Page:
CHACKO Vs. SUBRAMANIA IYEN
LAWS(KER)-1963-8-50
HIGH COURT OF KERALA
Decided on August 09,1963

CHACKO Appellant
VERSUS
Subramania Iyen Respondents

JUDGEMENT

- (1.)The appellant's father had mortgaged landed properties to the late father of the respondent for Rs. 42,500/- and taken them back on a lease under the mortgagee. On the averment that the consideration for the mortgage represented old debts under promissory notes and hypothecations and that on proper account being taken of the actual advances and the returns by way of interest and towards the principal nothing remained due to the respondent, the appellant filed an application under S.8 of the Kerala Agriculturists Debt Relief Act, 1958 (hereinafter referred to as 'the Act') praying for a declaration that the debt between the parties had been discharged and, in case the court finds any amount remaining due, for leave to discharge the same in instalments under S.4 of the Act. The respondent raised a preliminary objection that such an application does not lie under S.8 of the Act. The court below has accepted that objection and dismissed the application as incompetent. In this appeal, the appellant canvasses the correctness of that order.
(2.)Sub-s.(1) to (3) and (5) of S.8 of the Act run thus:
"(1) Any debtor or creditor may apply to the Court for an order fixing the amount payable under S.4 and in that application he shall state what is the correct amount payable according to him.

(2) (a) If the debt is covered by a decree, the application shall be made to the Court which passed the decree or to the Court to which the decree has been sent for execution.

(b) If the debt is not covered by a decree, the application shall be made to the Court competent to pass a decree for the recovery of the debt.

(3) An application made by a debtor under sub-s.(1) shall be dismissed if the debtor fails to deposit with the Court, before which such application is pending, the amount of any instalment which on his admission is payable by him under the provisions of this Act and has accrued due and no second application for the same purpose shall be entertained:

Provided that the Court may extend the time for making the deposit for any just and sufficient cause.

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(5) The Court shall by its order determine the amount which the debtor has to pay under the provisions of S.4 and the time within which such payment shall be made and any payment made in accordance with such order shall be deemed to be a valid payment for purposes of S.4."

Obviously, an application contemplated in the above provision is one to fix the amount of the debt to be paid under S.4 of the Act. Debt is defined in S.2(c) of the Act as 'any liability in cash or kind ......' Where there is no liability there is no debt as defined in the Act, and therefore no 'amount payable under S.4', which relates to payment of debts in instalments. The insistence on a statement, in an application by a debtor, of the correct amount payable according to him and on punctual deposits with the Court of all instalments payable by him under the Act, of such admitted amount also indicates that the application must relate to a subsisting debt. If the appellant owes no amount to the respondent, he cannot call the Court to fix the amount payable by him to the respondent. That will be a mockery in legal proceeding. Zero may be a positive infinitesimal in mathematics, but is non est in law. If zero can be the amount of debt, anybody can call another a debtor of his for that amount, which will be a mere farce in law. S.8 does not, in our opinion, concern with such notional debts, but only with debts that are real.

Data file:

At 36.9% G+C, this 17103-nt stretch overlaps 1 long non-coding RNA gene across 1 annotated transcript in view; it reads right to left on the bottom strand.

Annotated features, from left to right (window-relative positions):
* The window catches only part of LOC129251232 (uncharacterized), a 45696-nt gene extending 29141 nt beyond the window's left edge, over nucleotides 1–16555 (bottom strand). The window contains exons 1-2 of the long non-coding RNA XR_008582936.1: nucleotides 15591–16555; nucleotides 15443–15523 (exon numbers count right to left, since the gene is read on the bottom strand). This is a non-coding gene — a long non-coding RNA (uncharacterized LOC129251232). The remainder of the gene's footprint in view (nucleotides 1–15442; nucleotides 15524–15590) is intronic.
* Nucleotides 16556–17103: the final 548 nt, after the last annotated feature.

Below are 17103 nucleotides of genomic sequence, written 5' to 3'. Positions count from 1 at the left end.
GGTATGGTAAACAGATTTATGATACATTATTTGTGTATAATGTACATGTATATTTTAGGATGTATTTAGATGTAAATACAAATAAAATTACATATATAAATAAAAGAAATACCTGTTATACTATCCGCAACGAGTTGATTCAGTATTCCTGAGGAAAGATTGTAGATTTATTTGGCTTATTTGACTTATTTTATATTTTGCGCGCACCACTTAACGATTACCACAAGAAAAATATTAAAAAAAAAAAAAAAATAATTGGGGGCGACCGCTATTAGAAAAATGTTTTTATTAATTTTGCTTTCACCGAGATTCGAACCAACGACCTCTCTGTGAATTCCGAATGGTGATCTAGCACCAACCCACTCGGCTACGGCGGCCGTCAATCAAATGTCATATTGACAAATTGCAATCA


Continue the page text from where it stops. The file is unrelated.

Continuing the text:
(3.)Counsel for the appellant relied on a Full Bench ruling of the erstwhile Travancore High Court in Gourikutty Amma v. Sankara Iyer (1947 TLR 348) construing an almost parallel section in the Travancore Debt Relief Act, 1116. There, Krishnaswami Aiyar C. J. held:
"Undoubtedly the Act requires an admission of the relationship of a debtor and creditor and if that is admitted any dispute or doubt relating to the amount of the debt could be resolved under S.15. A plea regarding the discharge of a debt is not a plea denying the existence of the debt ........ a doubt or dispute occasioned by a plea that a debt has been discharged ought not to be construed as amounting to a plea where the relationship of a debtor and a creditor is denied."

Krishna Pillay J. (as he then was) observed:

"A plea of discharge ...... is not a plea in negation of the debt";

and the third Judge, Sankaran J. (as he then was) agreed with the latter.

Where a debt is defined as a 'liability' it is very difficult to say that a liability, that has been fully discharged, continues a liability and keeps up the relationship of debtor creditor between the parties concerned. In our view, after discharge there can be no debt, and no debtor creditor relationship. By the expression of S.8 of the Act an application thereunder can only be by a debtor or creditor, that is to say, by either of the parties between whom there exists a liability to pay.

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